Do wines have personality? How so?
Not only do wines have personality, there are many layers. A wine’s personality starts with overarching style. Carbonic Sangiovese is light and fun, and shouldn’t be fussed over – serve it chilled, even throw an ice cube in it! Originals Syrah is much more serious – it should be opened to breathe ahead of time and if possible decanted. Every sip should be considered, taking time to take in the nose, the front palate, the mid palate, and the finish.
Each vintage has a different personality as well. 2010 was cold and windy and the wines were very tight and rough upon release. 2013 was moderately warm and the wines are much friendlier and very approachable.Underneath the broad strokes, our wines are almost all unfiltered and relatively untouched. This means they are going to have moods – they ebb and flow with the lunar cycle, humidity, altitude, you name it.
In that case, what wine do you recommend for a creative? A numbers-cruncher? A chemist?
Alberto Antonini, a famous Italian winemaker, taught me that a great wine is one that can be examined thoughtfully. It’s so complex it brings to light new thoughts and emotions and drinking a bottle might lead to a revelation about one’s life. For me, this idea plays into the mind of a creative and so I have to choose our most complex wine, Originals Syrah, for that group. Number Crunchers need to relax after a long day of spreadsheets so the wine should offer sheer pleasure. Our La Cuadrilla red blend is made for just that, pure fruit with coating richness and a soft finish. The profits of La Cuadrilla are given to our vineyard works, so number crunchers can get a good laugh at us crazy vintners giving our profits away. I find Chemists love to dissect wines so I recommend a really unique wine we make called La Croce. We co-ferment Italian Sangiovese with French Syrah to allow the two very different grapes to integrate and complement each other. There are Sangiovese notes of ripe cherry and firm tannins, while the Syrah lends darker depth and fullness. It’s a wine a chemist could geek out on.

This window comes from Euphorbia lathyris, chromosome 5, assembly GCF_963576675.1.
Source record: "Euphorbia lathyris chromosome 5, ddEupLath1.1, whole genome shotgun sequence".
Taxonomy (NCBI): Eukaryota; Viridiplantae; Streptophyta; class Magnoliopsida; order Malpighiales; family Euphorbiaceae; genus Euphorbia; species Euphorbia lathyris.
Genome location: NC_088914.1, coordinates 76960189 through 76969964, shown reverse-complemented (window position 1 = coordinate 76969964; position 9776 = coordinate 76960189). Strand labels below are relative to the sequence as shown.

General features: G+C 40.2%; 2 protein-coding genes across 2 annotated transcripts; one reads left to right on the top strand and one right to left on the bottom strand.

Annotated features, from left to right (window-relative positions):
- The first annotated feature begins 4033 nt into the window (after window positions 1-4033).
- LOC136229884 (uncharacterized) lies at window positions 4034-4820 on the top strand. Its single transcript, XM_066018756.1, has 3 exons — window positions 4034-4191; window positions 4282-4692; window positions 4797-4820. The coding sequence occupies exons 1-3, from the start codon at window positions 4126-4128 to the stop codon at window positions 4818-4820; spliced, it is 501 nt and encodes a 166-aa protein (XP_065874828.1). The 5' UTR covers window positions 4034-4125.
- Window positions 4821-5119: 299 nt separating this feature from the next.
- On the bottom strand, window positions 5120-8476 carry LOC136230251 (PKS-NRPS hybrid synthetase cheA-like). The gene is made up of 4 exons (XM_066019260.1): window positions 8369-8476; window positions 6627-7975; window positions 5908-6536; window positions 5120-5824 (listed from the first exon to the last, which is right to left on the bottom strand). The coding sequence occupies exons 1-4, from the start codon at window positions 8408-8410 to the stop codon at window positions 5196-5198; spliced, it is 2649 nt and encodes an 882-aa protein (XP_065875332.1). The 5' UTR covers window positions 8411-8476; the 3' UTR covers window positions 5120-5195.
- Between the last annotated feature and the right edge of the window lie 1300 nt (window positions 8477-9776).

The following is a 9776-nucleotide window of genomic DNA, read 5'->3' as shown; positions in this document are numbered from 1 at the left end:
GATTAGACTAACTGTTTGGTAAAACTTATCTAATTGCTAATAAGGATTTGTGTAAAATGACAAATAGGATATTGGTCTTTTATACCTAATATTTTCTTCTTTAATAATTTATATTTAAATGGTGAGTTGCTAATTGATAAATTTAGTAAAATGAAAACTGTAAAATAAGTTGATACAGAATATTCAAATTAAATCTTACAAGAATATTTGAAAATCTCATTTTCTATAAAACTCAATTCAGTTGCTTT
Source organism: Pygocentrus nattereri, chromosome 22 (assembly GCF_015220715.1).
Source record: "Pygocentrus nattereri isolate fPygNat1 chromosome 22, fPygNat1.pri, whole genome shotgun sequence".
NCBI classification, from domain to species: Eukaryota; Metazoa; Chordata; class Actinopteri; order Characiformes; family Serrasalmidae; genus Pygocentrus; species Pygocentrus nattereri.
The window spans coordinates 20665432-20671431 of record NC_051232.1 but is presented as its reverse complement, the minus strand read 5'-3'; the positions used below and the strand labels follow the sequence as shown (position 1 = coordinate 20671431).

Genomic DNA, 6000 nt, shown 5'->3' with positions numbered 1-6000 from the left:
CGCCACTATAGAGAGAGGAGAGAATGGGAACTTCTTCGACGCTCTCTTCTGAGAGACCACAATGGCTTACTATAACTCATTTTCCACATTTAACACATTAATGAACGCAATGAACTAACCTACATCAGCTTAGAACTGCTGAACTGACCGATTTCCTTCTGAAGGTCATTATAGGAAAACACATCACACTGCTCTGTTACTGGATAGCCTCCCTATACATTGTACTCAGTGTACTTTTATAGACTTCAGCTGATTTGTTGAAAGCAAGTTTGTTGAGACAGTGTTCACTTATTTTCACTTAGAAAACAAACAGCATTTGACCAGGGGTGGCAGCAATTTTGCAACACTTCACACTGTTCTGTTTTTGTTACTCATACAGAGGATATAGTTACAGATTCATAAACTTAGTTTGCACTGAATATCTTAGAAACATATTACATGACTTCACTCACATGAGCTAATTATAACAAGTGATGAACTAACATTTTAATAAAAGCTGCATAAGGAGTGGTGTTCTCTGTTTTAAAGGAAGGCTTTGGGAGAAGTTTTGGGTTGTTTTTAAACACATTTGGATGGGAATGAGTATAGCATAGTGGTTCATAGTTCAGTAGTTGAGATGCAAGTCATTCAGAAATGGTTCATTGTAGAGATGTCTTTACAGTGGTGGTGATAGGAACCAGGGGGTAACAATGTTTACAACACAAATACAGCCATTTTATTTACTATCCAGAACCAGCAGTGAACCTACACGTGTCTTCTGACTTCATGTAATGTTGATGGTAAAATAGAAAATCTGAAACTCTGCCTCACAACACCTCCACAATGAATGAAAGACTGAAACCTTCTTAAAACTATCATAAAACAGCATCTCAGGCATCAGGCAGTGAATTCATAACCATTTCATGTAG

Which of your wines would you pair with some of the Hunt Club’s entrées? What if one just wanted to have a glass at happy hour – what choice then? Happy hour wines should be fun and light – our Sauvignon Blanc, Rose, and Carbonic Sangiovese all fit the bill. Some people just love red wine and drink it for every occasion – in which case – our Para Maria and Cuadrilla wines are downright delicious and can be casually enjoyed. For a great steak - whether it’s a Rib Eye, New York, or Filet Mignon – our Syrahs are the way to go. The wines are bold and rich enough to stand up to beef. They also have the dry tannins to counter protein and make the meat even more delicious. Our Syrahs also pair well with Duck, and even Salmon.
What are your favorite facets about the Hunt Club Steakhouse? Why do you like working with the team there?
I love to partner with restaurants that share our company’s core value: quality before anything else. For us it starts in the vineyard and for the Hunt Club it means sourcing the best ingredients possible – even if that means getting King Salmon from New Zealand. Of course, it’s a bonus that at the Hunt Club, not only are Stolpman wines paired with exquisitely prepared dishes, but the meal is enjoyed in a luxurious setting with a beautiful view.
To view the Feb. 18 menu and featured Stolpman wines, please click here.
Photos provided by Stolpman Vineyards.